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Markey Formally Introduces Mobile Device Privacy Bill

COMMUNICATIONS DAILY

Rep. Ed Markey, D-Mass., introduced the Mobile Device Privacy Act on Wednesday, aimed at bringing greater transparency to third-party tracking of consumer devices (http://xrl.us/bnpg4t). The legislation follows last year's revelation that diagnostic analysis providers like Carrier IQ used software to collect certain user data from cellphones, including dialed phone numbers and visited URLs. Privacy groups lauded the bill while carriers and some cellphone manufacturers declined to comment.

"Just because a mobile device is hand held doesn't mean it should hand over personal information to third parties without permission," Markey said in a news release Wednesday. "This legislation will provide greater transparency into the transmission of consumers' personal information and empower consumers to say no to such transmission." Markey, a member of the House Commerce Committee and co-chair of the Privacy Caucus, previously asked the FTC to investigate Carrier IQ, which had no comment for this story. The bill is unrelated to Markey's Wireless Surveillance Act, which aims to force law enforcement agencies to disclose the nature and volume of consumer mobile information requests they make.

Under the new bill, disclosure of cellphone monitoring is required at the point of sale and afterwards if the carrier, manufacturer, or operating system later installs monitoring software or if a consumer downloads an app and that app contains monitoring software. Carriers, manufacturers and mobile application stores would be required to disclose that monitoring software has been installed on the phone. In addition they would be required to specify the types of information being collected, identify the parties to which the information is transmitted, and disclose how such information will be used, the bill said.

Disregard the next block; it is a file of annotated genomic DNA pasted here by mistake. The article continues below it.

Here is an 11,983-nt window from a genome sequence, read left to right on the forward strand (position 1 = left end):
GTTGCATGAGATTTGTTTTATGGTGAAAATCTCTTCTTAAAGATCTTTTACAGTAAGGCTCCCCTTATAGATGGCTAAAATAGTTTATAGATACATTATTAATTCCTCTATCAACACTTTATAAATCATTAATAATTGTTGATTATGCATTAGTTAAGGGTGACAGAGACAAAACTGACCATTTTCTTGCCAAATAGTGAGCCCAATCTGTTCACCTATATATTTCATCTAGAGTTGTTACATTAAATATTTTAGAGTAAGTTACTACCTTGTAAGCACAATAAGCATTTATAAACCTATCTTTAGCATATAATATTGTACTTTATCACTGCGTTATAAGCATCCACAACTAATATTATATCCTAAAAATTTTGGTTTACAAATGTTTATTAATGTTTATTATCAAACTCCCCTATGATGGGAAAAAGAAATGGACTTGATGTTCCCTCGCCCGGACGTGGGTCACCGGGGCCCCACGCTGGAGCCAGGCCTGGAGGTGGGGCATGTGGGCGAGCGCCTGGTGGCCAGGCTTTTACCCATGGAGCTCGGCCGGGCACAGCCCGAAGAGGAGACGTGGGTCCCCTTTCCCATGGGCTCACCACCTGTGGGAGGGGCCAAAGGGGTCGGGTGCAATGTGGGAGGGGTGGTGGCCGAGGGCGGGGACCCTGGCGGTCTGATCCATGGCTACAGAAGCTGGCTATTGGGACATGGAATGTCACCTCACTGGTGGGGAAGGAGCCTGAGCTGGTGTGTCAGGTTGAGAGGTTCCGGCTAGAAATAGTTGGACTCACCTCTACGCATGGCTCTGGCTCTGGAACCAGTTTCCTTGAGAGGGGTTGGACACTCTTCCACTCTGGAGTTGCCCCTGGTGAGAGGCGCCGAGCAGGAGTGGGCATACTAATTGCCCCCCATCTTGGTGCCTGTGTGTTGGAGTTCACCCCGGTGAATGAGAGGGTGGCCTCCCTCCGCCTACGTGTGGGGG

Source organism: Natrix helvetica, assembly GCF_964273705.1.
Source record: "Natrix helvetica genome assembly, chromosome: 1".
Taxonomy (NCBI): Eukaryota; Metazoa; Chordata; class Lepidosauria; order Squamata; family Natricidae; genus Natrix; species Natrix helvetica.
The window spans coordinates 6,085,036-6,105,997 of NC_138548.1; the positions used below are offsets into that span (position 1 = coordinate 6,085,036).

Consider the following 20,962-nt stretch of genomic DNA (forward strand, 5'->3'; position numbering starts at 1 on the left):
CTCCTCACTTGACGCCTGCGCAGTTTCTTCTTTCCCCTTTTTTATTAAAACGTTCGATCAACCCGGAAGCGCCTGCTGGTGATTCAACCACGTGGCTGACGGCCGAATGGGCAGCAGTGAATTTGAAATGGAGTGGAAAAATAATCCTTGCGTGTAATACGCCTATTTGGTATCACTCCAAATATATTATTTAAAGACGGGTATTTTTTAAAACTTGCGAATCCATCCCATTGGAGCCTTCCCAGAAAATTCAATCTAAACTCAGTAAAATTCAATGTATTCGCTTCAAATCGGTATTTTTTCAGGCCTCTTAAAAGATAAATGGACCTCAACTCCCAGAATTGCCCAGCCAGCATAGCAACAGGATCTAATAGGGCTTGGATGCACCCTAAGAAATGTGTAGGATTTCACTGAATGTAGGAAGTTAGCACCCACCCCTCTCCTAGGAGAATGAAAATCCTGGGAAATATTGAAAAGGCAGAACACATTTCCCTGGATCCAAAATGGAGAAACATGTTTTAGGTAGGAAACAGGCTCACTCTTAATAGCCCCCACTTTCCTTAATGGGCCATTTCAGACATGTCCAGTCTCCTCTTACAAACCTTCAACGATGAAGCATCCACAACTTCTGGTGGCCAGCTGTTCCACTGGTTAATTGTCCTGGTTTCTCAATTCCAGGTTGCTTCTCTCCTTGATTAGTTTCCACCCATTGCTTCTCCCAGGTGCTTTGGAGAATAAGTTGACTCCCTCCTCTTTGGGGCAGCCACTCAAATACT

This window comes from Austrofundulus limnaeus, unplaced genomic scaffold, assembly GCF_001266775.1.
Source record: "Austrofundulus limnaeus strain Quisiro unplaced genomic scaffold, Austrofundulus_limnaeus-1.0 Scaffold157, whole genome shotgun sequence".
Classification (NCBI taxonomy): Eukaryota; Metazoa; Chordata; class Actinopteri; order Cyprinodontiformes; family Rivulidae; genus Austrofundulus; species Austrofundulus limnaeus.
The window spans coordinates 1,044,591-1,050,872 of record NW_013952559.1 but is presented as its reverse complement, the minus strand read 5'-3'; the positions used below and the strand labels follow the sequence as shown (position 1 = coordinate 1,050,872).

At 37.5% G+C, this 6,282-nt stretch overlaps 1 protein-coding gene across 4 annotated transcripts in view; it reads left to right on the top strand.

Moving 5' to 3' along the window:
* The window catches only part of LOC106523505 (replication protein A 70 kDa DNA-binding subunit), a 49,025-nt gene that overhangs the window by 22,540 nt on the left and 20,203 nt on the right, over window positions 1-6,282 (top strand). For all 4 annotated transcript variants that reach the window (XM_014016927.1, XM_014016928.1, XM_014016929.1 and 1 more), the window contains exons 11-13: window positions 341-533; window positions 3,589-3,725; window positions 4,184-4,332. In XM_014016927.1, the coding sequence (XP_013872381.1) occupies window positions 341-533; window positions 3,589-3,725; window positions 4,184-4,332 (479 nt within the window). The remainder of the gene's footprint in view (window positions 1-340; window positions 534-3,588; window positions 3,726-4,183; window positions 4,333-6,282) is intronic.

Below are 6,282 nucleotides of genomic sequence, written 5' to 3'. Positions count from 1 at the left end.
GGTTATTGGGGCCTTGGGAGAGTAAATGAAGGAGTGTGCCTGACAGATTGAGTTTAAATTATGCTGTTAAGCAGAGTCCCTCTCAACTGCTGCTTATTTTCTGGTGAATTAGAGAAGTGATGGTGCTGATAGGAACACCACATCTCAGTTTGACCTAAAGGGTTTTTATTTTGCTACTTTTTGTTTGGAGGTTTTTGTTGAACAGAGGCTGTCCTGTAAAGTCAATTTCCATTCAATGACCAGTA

Companies would be required to acquire consumer consent before monitoring software can begin collecting and transmitting information, the bill said. It would require companies that receive personal information from monitoring software to implement policies that secure the information, it said. The bill also would create an FCC and FTC enforcement regime that requires all agreements on information transmission to be filed with the agencies. States and individuals would also be able to bring private and civil actions against companies for violations under the bill. The bill closely tracks a discussion draft that was released in January (http://xrl.us/bnpgon).

Consumer advocacy and privacy groups hailed the bill for giving consumers greater control over the use, security and dissemination of their information. "The current lack of transparency in the mobile phone ecosystem harms consumers, who frequently have no way of knowing what data is collected about their mobile phone use and with whom that data is shared," said Sarah Morris, policy counsel for the New America Foundation's Open Technology Institute. "Increasing transparency and providing mechanisms for meaningful user consent is an [sic] critical step in ensuring that mobile consumer privacy is protected, and we have asked the FCC to impose disclosure requirements on mobile providers in their collection of certain consumer data." Markey's bill would serve as an "important ,complement to that work," she said via email.